• Introduced in 1993, sponsored by the Certification of Insurance Rehabilitation Specialists Commission (CIRSC), now the Certification of Disability Management Specialists Commission (CDMSC).
  • CIRSC had a CIRS credential, which was renamed the Certified Disability Management Specialist (CDMS).
ccm certification guide
CCM Certification Guide
  • Case management is not a profession in itself, but an area of practice within one's profession. Its underlying premise is that when an individual reached the optimum level of wellness and functional capability, everyone benefits: the individual being served, the support systems, the health care delivery systems, and the various reimbursement sources. Case management serves as a means for
achieving client wellness and autonomy through advocacy, communication, education, identification, of services resources, and service facilitation. The case manager helps identify appropriate providers and facilities throughout the continuum of services, while ensuring that available resources are being used in a timely and cost-effective manner in order to obtain optimum value for both the client
and the reimbursement source. Case management services are best offered in a climate that allows direct communication between the case manger, the client, and appropriate service personnel, in order to optimize the outcome for all concerned. Certification determines that the case manager possesses the education, skills, and experience required to render appropriate services based on sound principles of practice.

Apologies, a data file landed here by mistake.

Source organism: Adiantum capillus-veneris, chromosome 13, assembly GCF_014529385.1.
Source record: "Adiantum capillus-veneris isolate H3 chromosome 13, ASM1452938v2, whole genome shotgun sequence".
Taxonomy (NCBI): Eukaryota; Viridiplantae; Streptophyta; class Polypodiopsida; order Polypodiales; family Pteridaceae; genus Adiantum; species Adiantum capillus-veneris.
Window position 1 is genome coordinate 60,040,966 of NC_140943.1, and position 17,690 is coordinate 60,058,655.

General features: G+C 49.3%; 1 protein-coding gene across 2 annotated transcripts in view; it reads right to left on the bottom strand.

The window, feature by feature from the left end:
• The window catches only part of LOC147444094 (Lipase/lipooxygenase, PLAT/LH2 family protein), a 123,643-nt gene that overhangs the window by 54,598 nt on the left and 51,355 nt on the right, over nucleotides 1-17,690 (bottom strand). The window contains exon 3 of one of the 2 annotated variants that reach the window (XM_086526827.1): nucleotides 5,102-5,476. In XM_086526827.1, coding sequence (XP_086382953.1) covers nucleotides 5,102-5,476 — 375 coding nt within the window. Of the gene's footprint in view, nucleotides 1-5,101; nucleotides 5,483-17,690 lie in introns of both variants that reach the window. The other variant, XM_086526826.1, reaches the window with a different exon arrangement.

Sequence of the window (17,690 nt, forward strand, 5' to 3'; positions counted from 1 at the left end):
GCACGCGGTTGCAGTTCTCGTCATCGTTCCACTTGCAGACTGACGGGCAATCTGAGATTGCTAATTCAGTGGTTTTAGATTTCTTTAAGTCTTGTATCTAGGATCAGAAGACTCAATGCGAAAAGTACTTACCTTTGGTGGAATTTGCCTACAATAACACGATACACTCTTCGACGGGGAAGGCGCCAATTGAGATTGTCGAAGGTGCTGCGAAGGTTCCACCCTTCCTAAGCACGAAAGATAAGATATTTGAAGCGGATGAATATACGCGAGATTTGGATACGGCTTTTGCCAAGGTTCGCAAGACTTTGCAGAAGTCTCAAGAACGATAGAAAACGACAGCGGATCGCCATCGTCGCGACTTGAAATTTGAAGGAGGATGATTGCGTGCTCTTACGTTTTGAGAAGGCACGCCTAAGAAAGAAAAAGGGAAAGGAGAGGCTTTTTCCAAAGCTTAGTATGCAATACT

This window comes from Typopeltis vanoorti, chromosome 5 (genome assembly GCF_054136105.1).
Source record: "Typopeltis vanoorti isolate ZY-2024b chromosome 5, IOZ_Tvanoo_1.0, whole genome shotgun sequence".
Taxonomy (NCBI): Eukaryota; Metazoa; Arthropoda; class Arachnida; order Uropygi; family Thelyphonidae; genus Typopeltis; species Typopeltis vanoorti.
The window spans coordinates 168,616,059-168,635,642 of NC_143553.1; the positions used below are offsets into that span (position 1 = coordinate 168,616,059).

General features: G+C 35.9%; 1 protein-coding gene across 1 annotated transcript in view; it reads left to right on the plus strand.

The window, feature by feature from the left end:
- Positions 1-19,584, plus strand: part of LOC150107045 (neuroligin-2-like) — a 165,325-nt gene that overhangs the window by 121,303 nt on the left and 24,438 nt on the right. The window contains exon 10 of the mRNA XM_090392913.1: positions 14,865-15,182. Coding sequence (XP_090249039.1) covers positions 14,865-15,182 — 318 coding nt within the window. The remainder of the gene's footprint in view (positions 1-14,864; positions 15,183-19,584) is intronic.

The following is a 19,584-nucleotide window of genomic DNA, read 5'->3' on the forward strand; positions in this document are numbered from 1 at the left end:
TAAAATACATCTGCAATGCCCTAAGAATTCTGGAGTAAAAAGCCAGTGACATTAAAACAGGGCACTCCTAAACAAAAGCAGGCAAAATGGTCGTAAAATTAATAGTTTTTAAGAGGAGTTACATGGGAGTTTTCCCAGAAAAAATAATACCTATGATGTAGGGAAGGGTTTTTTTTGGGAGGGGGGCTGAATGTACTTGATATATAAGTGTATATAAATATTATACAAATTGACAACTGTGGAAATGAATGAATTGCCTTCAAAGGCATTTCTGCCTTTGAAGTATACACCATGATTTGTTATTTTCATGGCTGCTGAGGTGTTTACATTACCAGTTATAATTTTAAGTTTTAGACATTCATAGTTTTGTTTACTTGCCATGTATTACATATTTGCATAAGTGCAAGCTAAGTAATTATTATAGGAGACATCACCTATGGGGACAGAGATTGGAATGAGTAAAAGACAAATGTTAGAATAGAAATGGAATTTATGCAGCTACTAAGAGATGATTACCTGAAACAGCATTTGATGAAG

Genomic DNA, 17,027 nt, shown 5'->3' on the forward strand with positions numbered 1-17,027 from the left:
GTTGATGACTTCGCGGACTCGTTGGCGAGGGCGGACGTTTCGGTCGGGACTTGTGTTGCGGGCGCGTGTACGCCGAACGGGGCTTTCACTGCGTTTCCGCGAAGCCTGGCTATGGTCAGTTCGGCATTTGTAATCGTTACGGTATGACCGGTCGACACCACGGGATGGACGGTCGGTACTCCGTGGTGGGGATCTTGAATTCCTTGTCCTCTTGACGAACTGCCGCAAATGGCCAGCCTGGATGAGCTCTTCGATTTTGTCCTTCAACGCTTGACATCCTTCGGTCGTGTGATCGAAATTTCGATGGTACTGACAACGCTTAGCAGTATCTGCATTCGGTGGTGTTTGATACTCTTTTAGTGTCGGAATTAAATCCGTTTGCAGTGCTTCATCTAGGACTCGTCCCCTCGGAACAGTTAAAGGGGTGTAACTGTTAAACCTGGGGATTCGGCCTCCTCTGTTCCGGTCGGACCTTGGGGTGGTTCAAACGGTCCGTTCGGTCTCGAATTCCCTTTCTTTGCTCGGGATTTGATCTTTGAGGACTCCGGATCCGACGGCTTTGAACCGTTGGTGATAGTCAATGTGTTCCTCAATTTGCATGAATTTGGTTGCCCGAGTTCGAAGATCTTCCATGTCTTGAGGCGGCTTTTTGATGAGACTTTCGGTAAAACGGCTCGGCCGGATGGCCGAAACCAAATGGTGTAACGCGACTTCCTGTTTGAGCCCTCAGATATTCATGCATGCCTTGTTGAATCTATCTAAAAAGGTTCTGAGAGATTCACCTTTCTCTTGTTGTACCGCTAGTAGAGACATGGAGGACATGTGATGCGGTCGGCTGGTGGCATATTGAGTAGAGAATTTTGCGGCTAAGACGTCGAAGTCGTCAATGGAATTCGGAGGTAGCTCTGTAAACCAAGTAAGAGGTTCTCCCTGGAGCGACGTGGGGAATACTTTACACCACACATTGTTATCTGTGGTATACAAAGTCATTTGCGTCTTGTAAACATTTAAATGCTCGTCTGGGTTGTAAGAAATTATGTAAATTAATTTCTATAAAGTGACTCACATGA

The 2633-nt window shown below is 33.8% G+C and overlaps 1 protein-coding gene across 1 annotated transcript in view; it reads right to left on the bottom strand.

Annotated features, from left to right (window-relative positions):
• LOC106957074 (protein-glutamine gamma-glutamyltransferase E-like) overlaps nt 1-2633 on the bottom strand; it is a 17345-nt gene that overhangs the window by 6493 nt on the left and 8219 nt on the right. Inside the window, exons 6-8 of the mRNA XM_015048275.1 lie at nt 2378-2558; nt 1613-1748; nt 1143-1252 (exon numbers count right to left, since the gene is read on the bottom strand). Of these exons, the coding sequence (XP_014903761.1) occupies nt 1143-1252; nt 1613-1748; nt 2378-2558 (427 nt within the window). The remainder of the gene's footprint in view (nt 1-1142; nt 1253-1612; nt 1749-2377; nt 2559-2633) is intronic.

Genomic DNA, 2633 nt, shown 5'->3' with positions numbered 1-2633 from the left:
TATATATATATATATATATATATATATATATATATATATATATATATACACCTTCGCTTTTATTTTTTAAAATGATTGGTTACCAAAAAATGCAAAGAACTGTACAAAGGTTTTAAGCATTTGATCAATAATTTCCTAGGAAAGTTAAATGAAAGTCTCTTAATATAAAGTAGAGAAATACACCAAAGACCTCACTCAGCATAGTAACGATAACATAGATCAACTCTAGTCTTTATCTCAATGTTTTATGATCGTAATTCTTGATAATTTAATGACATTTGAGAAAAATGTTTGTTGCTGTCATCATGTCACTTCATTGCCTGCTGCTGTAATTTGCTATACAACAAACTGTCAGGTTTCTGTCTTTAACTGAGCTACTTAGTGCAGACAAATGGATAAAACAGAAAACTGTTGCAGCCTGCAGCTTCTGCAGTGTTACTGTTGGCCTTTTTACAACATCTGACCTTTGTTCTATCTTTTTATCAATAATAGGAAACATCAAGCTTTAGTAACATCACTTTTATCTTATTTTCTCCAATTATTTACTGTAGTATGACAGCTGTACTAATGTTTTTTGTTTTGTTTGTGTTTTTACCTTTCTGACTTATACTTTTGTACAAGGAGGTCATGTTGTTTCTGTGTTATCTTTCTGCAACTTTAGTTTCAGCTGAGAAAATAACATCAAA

case management
Case Management:
  • a collaborative process which assesses, plans, implements, coordinates, monitors, and evaluates the options and services to meet an individual’s health needs, using communication and available resources to promote quality, cost-effective outcomes.
case management process
Case management process
  • Case identification and selection
      • Identifying clients who will benefit from case management
  • Objective assessment
  • Develop a plan of care
  • Implement the plan
  • Monitor and reevaluate plan
  • Evaluation of outcome re: goals
case load management clm
Caseload management (CLM)
  • how to work with more than one case at a time, how to select which case to work with, how to move from one case to another, how to establish a system to insure movement of all cases, and how to meet the objectives one has established, in terms of numbers served.
caseload versus case management
Caseload versus Case Management
  • CM is the process, CLM is the gestalt
  • CLM is Macromanagement
    • Large scale or system management
  • CM is Micromanagement
    • Managing smallest of details
2 skill clusters
2. “Skill Clusters”
  • Planning
    • Taking obscure or incomplete information and making good predictions on outcome
      • Use a calendar
      • Use anticipatory decision making
      • Make planning a part of each day
      • Use strategic planning
        • Successive plans, one building upon the other
  • Set ABC priorities
  • Learn to ICE problems
    • Insulate (be selectively unavailable)
    • Concentrate (Block out times to concentrate on the ”A” category things)
    • Eliminate (avoid nonessential activities)
  • Use a “tickler system
    • Helps you to jog your memory (planner, calendar, etc.)
  • Counselor AND Coordinator
  • Continuity
    • bring together assessed needs, develop interventions
  • Concatenation
    • focus on linking elements (entities that are cost effective)
  • Power Communication
    • Contacting organizational leadership effectively
  • Keeping the consumer perspective in mind
  • Assertiveness: Ability to say “no”
  • “Do it now!”: Overcoming action inertia**
  • Five levels of initiative